Although there is no shortage of Kinect hacks out there, this one from Dashhacks seems especially cool. According to them, the software part of this design uses a “modified OpenNI programming along with GlovePIE to send WiiMote commands to the cyborg such as jaw and torso movement along with MorphVOX to create the voice for the cybernetic monstrosity.” As pointed out in the video, this robotic zombie also has a “pause” feature, and a feature to loop movements like what would be done at an amusement park.
The other great thing about this hack is how well the skeleton is actuated via servo motors. Although it’s difficult to tell how many servos were used for this robot, it certainly has 10 or more degrees of freedom between the head, both arms, and the torso. To control all of this a hacked Wiimote and Nunchuck is used in conjunction with the Kinect. Check out the video after the break.
Continue reading “The Kinect Controlled Zombie Skeleton”
Here’s a great way to guard your front door on Halloween. [Sam Seide] built a motion controlled talking skeleton. The electronics are fairly straight forward, consisting of an Arduino, WAV shield, PIR motion sensor, servo motor for the jaw, and a couple of red LEDs for the eyes. But [Sam] did some really neat things in the design of the skeleton itself. As we saw with the puking pirate, he built the body out of PVC so that he can take it apart for easy storage. Under the reaper robe you’ll find a set of powered computer speakers that connect to the WAV shield. The servo motor is mounted in the skull and moves the jaw using a small wire arm. Since the whole thing is a bit flexible (thanks to the PVC), the torque of the motor causes the skeleton to move around, adding a touch of life. Don’t miss the well-made video walkthrough after the break.
Continue reading “Halloween Props: Talking Skeleton In Reaper Robes”
[Tony’s] trying to scare the kids again this Halloween. This year’s creation is a skeleton that springs up from a coffin. His creepy coffin is built from plywood and in the classic style it gets narrower at each end. Inside, there’s a full-sized rubber skeleton affixed to a 2×4. Pneumatic rams are used to lift the lid and spring forth the skeleton from the dead.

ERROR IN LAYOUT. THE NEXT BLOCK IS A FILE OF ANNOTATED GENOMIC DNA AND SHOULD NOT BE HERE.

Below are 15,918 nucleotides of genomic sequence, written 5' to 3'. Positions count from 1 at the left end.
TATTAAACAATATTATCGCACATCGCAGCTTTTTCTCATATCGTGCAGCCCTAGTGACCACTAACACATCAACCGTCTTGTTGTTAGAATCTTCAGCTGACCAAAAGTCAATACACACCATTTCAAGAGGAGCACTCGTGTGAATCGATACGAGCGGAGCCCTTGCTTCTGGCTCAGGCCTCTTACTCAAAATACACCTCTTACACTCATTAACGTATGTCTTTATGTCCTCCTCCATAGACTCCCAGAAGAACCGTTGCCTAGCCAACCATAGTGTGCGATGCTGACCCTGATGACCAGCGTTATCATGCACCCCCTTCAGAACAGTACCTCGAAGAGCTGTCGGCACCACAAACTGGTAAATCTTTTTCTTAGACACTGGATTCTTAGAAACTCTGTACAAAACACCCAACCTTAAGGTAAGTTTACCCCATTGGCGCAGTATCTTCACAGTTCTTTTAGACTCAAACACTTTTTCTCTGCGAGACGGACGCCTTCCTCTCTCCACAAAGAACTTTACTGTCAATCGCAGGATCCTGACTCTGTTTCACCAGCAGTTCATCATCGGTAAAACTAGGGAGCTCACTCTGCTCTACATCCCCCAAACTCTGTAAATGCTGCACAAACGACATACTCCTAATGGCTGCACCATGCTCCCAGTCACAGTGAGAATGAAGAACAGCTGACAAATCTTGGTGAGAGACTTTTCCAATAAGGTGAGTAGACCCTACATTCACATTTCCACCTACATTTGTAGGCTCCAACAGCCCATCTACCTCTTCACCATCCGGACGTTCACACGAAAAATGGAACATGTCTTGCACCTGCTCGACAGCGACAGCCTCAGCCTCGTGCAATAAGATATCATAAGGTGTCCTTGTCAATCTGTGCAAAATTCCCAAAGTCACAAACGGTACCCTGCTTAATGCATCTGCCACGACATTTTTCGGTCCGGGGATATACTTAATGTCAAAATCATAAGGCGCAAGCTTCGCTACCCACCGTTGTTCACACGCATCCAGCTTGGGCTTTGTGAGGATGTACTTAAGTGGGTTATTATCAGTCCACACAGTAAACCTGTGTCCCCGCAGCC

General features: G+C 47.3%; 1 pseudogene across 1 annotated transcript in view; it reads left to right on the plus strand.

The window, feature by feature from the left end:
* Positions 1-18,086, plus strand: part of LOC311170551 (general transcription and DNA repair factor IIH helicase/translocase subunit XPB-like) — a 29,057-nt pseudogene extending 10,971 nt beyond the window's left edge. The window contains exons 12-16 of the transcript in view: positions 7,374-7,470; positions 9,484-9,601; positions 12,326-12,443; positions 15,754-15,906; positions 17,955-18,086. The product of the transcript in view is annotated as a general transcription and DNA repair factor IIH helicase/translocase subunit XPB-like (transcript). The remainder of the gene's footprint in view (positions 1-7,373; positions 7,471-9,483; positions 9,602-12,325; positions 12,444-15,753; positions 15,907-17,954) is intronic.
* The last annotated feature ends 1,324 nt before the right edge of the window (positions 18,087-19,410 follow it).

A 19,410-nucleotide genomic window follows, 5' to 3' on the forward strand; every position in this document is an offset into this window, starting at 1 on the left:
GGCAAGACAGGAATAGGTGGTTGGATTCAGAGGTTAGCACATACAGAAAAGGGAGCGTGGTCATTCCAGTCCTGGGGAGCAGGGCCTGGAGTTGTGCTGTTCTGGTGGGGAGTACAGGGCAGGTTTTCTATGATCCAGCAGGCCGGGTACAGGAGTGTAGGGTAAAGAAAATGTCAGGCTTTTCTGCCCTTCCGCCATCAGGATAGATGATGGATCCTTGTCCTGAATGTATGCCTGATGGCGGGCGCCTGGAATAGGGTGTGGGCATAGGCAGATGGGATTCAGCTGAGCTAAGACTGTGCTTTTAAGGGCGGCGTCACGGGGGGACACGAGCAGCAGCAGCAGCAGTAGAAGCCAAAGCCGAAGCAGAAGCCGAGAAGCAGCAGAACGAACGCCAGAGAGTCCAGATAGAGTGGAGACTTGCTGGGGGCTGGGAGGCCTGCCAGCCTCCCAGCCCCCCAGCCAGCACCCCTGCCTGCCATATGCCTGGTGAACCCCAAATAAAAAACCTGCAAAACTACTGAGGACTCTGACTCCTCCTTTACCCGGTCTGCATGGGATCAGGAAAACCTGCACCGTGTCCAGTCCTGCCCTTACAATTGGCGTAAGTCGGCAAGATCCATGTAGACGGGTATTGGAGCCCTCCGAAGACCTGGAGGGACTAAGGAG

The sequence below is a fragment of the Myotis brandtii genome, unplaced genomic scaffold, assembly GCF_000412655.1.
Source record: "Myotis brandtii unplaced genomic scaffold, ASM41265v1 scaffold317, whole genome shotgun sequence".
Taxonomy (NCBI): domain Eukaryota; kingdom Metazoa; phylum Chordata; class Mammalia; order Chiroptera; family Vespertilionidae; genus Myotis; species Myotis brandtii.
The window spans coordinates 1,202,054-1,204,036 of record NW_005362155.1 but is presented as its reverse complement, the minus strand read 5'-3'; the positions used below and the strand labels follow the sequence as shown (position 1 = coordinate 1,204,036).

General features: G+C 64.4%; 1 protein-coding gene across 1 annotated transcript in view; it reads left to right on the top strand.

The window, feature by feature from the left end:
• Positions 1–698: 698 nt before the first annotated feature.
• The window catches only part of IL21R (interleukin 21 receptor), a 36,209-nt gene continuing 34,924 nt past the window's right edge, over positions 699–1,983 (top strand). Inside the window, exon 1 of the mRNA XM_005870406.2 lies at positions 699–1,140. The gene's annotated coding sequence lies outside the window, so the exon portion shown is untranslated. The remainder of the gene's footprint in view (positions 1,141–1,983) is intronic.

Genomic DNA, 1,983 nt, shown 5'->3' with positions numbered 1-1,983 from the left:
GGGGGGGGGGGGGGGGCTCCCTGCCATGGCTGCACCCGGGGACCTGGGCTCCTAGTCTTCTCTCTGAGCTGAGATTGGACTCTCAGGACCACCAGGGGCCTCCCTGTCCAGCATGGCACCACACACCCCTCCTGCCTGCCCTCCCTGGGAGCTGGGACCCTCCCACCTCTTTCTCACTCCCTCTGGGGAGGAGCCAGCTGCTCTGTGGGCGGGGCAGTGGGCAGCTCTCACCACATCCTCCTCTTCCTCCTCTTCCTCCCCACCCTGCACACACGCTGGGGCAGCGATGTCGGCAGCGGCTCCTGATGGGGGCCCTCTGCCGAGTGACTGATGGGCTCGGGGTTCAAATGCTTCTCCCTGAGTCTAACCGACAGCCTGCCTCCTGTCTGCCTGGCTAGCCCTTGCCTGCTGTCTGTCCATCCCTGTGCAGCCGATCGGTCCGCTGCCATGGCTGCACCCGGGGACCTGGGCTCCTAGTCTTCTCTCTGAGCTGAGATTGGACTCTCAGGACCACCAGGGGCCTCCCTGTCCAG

He’s planned his performance well. The finished system uses a fog machine and looped audio for ambiance. A motion sensor detects innocent victims approaching, kills the music, opens the coffin lid, and adjusts the lighting. The coffin is right next to the door so when the doorbell is pushed and the skeleton springs upright this should scare the bejesus out of you. See how effective this in the video after the break. Continue reading “Halloween Props: Skeleton Springs From Coffin”
Meet Skelly, the propeller powered singing skeleton, winning entry to the Unofficial Propeller Halloween Contest. Sick of the massive amounts of Arduino projects floating around the web, [Oldbitcollector] offered a halloween challenge. Make something spooky using a propeller and other parallax stuff, win a prize. Skelly, made by [Chuck Rice] was the star of the show, so [Chuck] will be getting some USB development boards in the mail.
Maybe you saw the previous post and thought, “Well, that’s all well and good, but why is such a stylish case being used to ventilate cat feces?” Antec has heard your cries and has created a computer case with all the lovely curves of a litter box and just as much airflow. The Skeleton case has an open frame design with a 250mm fan on top. You mount the motherboard to a sliding tray. The power supply and hard drives are mounted underneath. It’s an interesting idea and easily replicated, but if cooling had been the goal, it would be a lot more enclosed. You can see the case with components installed on TweakTown.
[via acquire, thanks, xtine]